Borealis GeoPower proudly celebrates Earth Day 2020. On April 22nd, and every other day, we can change our habits, and we can do our part to prepare Canada's economy for the clean growth future.
Canadians know that the rapid deployment of all forms of renewable energy is a dependable path to a cleaner future. Meanwhile, renewable energies create far more jobs-per-dollar invested, and renewable energies can already provide the lowest cost electricity and heat generation for Canadian businesses and homes. Public investment in renewable energies, such as geothermal energy, will unlock further private investment.
On this Earth Day, we ask that the Federal Government provide the Canadian Infrastructure Bank with the flexibility that they need to invest in renewable and non-emitting district energy projects. Doing so would result in the benefits described above, as well as add resilience to our energy system, preparing our homes, business, and communities for the turbulence that lies ahead.
Borealis GeoPower is proud to be a part of the #Clean50 initiative to offer ideas for a #CleanReset for Canada's economy. It is more important than ever for Canadians to unite and build a stronger, more inclusive and more resilient country. Canada has the tools, the technology, and the people for a happier, healthier and more prosperous and resilient future.
Read and share the Clean50 #CleanReset Initiative letter, here.
We are proud to announce that Borealis won the Transformation Advocate Award at the Inaugural BC Cleantech Awards hosted by Foresight Cleantech Accelerator Centre! The awards were presented on February 11th, 2020 at Globe 2020 in Vancouver, BC.
A statement by Borealis's CEO and President, Alison Thompson, on this award:
"To have been even considered as a finalist alongside industry giants LNG Canada, FortisBC, and Lafarge Holcim is an honour. Together, we will continue to use our business as a force for good to move Canada toward a healthy and sustainable future. We would like to thank all of our stakeholders who have kept moving us forward, so that we can move industry, technology, and communities forward."
Nowadays, we take heating and cooling conveniences for granted with the simple turn of a thermometer dial for industrial, commercial and residential heating and refrigeration needs.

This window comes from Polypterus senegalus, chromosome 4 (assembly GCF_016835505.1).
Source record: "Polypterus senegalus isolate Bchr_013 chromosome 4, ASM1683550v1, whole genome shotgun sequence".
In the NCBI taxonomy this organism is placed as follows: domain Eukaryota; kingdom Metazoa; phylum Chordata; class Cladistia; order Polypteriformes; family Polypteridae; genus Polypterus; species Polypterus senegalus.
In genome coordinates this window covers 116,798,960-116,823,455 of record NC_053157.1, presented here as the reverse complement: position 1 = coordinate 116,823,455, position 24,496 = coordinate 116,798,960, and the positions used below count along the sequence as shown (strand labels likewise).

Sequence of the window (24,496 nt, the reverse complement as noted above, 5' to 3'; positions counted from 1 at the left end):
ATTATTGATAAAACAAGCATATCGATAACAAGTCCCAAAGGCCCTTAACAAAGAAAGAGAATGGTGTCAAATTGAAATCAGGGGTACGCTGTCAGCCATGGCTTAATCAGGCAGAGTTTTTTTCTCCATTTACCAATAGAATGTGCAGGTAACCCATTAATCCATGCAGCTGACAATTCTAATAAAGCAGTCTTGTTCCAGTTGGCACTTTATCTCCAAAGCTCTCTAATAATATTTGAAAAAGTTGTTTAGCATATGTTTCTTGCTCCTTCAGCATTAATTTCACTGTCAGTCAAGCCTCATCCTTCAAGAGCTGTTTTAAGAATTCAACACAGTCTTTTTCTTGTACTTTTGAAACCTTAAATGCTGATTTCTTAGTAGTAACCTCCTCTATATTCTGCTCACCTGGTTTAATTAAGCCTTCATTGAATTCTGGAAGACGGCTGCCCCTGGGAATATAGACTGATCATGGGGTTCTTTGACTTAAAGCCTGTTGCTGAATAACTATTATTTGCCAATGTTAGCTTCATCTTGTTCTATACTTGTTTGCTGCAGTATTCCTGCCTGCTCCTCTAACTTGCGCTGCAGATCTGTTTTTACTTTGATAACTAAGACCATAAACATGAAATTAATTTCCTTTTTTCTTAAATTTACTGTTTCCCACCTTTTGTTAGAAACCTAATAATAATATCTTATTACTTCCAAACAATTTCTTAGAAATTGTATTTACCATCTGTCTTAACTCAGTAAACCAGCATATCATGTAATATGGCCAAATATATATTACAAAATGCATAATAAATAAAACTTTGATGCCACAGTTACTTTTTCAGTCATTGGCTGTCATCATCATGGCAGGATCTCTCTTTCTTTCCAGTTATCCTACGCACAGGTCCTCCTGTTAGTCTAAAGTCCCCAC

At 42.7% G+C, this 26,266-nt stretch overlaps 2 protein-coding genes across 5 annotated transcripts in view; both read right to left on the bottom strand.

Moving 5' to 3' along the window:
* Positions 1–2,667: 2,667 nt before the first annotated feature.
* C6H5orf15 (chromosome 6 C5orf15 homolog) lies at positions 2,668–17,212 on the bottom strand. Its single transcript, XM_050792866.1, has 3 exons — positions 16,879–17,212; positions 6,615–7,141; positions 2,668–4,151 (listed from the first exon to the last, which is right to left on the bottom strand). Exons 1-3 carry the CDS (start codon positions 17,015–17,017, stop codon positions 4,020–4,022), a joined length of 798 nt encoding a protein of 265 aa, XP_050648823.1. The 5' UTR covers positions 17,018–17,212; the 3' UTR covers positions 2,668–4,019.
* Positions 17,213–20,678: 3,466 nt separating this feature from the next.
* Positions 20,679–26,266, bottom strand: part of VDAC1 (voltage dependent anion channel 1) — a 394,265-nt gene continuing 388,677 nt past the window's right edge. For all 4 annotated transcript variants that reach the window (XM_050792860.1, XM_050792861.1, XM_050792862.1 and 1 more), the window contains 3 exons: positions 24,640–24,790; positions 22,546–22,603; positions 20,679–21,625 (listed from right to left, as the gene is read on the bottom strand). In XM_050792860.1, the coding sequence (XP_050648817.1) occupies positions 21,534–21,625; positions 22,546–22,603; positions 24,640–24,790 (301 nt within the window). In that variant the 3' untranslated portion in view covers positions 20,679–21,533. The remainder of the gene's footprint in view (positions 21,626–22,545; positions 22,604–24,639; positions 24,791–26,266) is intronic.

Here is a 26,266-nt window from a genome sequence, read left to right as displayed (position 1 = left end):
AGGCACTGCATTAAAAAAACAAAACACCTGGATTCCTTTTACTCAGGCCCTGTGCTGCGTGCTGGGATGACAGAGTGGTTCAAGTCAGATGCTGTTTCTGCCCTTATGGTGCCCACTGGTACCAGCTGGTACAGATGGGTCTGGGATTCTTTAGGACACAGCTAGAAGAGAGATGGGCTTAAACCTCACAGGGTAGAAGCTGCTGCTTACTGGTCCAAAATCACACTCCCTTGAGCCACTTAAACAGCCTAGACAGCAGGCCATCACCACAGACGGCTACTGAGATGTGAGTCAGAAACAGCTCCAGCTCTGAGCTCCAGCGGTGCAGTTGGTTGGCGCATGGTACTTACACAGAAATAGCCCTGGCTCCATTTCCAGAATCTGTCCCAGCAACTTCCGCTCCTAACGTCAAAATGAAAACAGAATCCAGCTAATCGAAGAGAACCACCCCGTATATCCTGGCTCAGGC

A material amount of British Columbia’s energy use could be substituted with geothermal heat. Borealis is leading the cleantech utility industry transformation via district heating projects in Valemount and Terrace, industrial cooling solutions for the burgeoning LNG industry near Kitimat with our First Nations joint venture partner, and active participation in British Columbia Utilities Commission hearings that are shaping the way Indigenous Utilities, Municipal Utilities, and Thermal Energy Systems serve communities and industry while supporting the Province’s CleanBC mandate.
Update (March 23, 2020): Letter from the MP for Prince George-Peace River-Northern Rockies.
Today, Dr. Megan Eyre presented at the New Zealand Geothermal Workshop in Auckland! Her presentation showcased the drone-based technology that BGP is using to explore for geothermal energy in Canada.
BGP is continuously transferring technology to the geothermal space from other industries. This paper speaks to the effectiveness of using drone technology to perform geothermal geophysical surveys, as a component of our Optimized Geothermal and Element (OGE) exploration technology.
Megan won the 2019 Women in Geothermal / Seequent Visibility Scholarship for her role in our research using drone-based technology. Once Megan arrived at BGP, she performed the magnetic interpretation of the drone-survey data. Megan also went into the field to ground-truth the anomalies. BGP would like to thank everyone involved in the drone-based research and exploration campaign for their hard work and dedication.
Click here to learn more about our geothermal consulting services and our OGE exploration technology.
Our Chair, Tim Thompson, represented BGP and our KGI project at the 2019 Indigenous Clean Energy Gathering in Ottawa, this week.
This event is invite-only and we are proud to have participated in this event that empowers Indigenous clean energy leadership and collaboration!
We are very proud to announce that Dr. Megan Eyre, Head of Geophysics at BGP, is the 2019 @WING_geothermal / @Seequentglobal Visibility Scholarship winner for her role in BGP’s research on drone-based geothermal exploration.
Once Megan arrived at BGP, she performed the magnetic interpretation of the drone-survey data. Megan also went into the field to ground-truth the anomalies. BGP would like to thank everyone involved in the drone-based research and exploration campaign for their hard work and dedication.
As a Certified B Corporation, BGP hopes to serve as a model of gender equality to businesses around the world.
Read more about the award here.
Learn more about BGP's consulting services and OGE exploration technology here.